The Secret to Co-Parenting Success: Shifting from a Personal Relationship to a Parental Relationship
As a Therapist who has spent over a decade working with families and children, I’ve had the great privilege of sharing the various journeys of many, many clients. Some journeys (especially at the end of my work with clients) take a positive turn; I cherish the moments when I see clients thriving and no longer needing therapy for the time being. Most people, however, begin their work with me at the start of a challenging journey, such as a journey of separation and divorce. Since I specialize in working with children, teens, and parents, the caregivers typically reach out to me after they’ve made decisions to end their relationship. They are oftentimes seeking out support for the purposes of best caring for their children through the transition. Sometimes they need support in developing c0-parenting skills, and sometimes they need support in how to tell their children about the divorce (and most times, both). If you need help in planning how to tell your children you are separating, this article may be helpful, here.
I haven’t kept track of how many separated or divorcing couples I’ve worked with over the years, but it’s been a lot. I’ve noticed there are some unique characteristics specific to couples whose family transition through divorce have gone more smoothly than others – specifically the skill to shift from ‘personal’ to ‘parental’ in their relationship for the sake of their children.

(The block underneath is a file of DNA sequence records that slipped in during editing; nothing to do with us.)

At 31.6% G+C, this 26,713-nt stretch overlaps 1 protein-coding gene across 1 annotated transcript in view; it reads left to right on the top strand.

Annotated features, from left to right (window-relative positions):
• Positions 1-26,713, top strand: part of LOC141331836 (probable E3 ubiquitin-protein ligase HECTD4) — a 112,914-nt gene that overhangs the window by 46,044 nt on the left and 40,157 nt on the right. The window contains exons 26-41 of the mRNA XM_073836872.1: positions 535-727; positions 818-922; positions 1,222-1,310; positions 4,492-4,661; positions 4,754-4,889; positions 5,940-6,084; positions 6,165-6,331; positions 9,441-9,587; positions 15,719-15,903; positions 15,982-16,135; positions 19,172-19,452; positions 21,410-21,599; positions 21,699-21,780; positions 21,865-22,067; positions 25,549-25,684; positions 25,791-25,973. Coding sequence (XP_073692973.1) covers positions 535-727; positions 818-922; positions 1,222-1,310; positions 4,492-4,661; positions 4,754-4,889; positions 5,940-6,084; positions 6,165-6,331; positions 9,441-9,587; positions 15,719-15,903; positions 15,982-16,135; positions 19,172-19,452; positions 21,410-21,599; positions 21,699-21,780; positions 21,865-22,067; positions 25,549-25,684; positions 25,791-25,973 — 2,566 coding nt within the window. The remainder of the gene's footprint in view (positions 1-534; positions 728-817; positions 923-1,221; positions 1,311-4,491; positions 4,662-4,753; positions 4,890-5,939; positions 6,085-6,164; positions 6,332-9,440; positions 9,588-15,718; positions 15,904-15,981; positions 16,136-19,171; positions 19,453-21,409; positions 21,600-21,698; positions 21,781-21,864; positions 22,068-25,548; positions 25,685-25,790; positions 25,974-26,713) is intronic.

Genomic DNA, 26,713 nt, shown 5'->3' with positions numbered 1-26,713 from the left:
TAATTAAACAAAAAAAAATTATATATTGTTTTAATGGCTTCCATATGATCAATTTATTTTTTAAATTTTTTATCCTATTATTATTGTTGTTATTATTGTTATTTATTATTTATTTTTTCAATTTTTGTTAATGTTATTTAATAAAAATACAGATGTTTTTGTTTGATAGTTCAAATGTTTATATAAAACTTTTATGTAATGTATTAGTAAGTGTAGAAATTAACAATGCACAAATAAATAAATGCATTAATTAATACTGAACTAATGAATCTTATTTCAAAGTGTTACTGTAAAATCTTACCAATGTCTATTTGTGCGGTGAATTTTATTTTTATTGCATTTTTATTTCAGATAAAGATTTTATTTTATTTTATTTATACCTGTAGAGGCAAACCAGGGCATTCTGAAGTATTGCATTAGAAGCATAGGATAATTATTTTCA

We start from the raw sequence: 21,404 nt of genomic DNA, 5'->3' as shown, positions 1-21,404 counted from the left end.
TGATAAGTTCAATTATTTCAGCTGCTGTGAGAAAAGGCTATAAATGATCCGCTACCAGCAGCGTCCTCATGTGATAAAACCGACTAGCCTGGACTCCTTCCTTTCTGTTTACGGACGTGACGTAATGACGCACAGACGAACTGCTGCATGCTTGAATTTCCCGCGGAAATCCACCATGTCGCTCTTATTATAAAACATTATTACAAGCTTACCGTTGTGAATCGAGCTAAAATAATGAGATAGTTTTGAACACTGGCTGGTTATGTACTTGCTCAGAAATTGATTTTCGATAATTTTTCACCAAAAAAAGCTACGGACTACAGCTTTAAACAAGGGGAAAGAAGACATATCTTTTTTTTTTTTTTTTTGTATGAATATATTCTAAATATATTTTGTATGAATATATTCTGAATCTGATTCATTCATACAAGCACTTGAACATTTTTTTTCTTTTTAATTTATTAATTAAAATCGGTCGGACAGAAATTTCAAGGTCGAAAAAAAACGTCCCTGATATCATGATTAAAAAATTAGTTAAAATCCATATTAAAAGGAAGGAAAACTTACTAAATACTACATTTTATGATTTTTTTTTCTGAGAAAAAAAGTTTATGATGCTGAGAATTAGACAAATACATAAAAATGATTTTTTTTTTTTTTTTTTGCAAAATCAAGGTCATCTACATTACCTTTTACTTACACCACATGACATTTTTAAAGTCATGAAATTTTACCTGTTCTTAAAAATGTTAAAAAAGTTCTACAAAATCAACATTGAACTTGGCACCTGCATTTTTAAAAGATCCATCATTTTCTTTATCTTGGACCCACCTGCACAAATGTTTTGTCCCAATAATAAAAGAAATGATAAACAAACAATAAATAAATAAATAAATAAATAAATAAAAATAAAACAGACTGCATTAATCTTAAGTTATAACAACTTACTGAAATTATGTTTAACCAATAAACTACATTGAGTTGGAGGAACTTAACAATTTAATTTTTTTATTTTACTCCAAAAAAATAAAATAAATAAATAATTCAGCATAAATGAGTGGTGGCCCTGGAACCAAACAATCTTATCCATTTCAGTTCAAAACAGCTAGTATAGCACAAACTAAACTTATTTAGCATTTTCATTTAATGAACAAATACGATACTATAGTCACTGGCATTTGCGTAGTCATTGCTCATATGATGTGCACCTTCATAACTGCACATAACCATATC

What does shifting from a ‘Personal Relationship’ to a ‘Parental Relationship’ mean?
When couples are able to shift from a personal relationship to a parental relationship, members of that couple have decided to maintain a respectable co-parenting relationship with one another for the sake of their children. This means all personal feelings toward your ex are set aside (not away, just aside for the time being) during your interactions to allow for a peaceful co-parenting arrangement, which benefits your children.
Obviously members of a couple who are ending their personal relationship have a long history of personal memories & experiences with one another, as well as the feelings that accompany those memories and experiences. Significant grief is usually present for one or both parties, and that needs to be addressed individually and privately. To shift from personal to parental is not at the expense of processing your own emotions. In fact, it may be fair to say that it is impossible to shift from a personal relationship to a parental relationship without processing that grief, and for some, anger and hurt.
How do I make this shift?
Give yourself a safe space to be personal.